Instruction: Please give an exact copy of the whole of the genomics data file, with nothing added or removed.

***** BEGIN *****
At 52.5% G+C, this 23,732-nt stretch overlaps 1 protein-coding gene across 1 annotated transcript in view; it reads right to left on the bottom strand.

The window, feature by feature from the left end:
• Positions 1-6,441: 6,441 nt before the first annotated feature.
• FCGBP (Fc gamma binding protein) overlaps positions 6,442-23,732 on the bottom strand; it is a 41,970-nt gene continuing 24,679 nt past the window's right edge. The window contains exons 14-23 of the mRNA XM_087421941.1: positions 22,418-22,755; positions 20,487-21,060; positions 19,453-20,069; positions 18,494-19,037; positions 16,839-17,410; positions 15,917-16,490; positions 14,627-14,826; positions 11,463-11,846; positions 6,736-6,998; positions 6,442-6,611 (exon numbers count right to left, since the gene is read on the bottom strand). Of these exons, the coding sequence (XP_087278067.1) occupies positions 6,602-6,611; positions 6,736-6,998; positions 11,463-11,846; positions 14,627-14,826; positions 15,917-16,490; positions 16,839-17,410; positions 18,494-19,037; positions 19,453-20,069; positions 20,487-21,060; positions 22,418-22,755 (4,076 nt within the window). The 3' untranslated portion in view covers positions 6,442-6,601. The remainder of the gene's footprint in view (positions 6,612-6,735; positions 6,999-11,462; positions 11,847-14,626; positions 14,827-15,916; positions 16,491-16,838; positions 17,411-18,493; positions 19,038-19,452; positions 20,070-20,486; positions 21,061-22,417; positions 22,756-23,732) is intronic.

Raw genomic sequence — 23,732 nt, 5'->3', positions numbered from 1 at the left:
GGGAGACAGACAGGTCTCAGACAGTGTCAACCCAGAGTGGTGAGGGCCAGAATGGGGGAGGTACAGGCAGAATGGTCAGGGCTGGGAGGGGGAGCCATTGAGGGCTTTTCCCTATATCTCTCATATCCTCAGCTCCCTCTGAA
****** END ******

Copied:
At 52.5% G+C, this 23,732-nt stretch overlaps 1 protein-coding gene across 1 annotated transcript in view; it reads right to left on the bottom strand.

The window, feature by feature from the left end:
• Positions 1-6,441: 6,441 nt before the first annotated feature.
• FCGBP (Fc gamma binding protein) overlaps positions 6,442-23,732 on the bottom strand; it is a 41,970-nt gene continuing 24,679 nt past the window's right edge. The window contains exons 14-23 of the mRNA XM_087421941.1: positions 22,418-22,755; positions 20,487-21,060; positions 19,453-20,069; positions 18,494-19,037; positions 16,839-17,410; positions 15,917-16,490; positions 14,627-14,826; positions 11,463-11,846; positions 6,736-6,998; positions 6,442-6,611 (exon numbers count right to left, since the gene is read on the bottom strand). Of these exons, the coding sequence (XP_087278067.1) occupies positions 6,602-6,611; positions 6,736-6,998; positions 11,463-11,846; positions 14,627-14,826; positions 15,917-16,490; positions 16,839-17,410; positions 18,494-19,037; positions 19,453-20,069; positions 20,487-21,060; positions 22,418-22,755 (4,076 nt within the window). The 3' untranslated portion in view covers positions 6,442-6,601. The remainder of the gene's footprint in view (positions 6,612-6,735; positions 6,999-11,462; positions 11,847-14,626; positions 14,827-15,916; positions 16,491-16,838; positions 17,411-18,493; positions 19,038-19,452; positions 20,070-20,486; positions 21,061-22,417; positions 22,756-23,732) is intronic.

Raw genomic sequence — 23,732 nt, 5'->3', positions numbered from 1 at the left:
GGGAGACAGACAGGTCTCAGACAGTGTCAACCCAGAGTGGTGAGGGCCAGAATGGGGGAGGTACAGGCAGAATGGTCAGGGCTGGGAGGGGGAGCCATTGAGGGCTTTTCCCTATATCTCTCATATCCTCAGCTCCCTCTGAA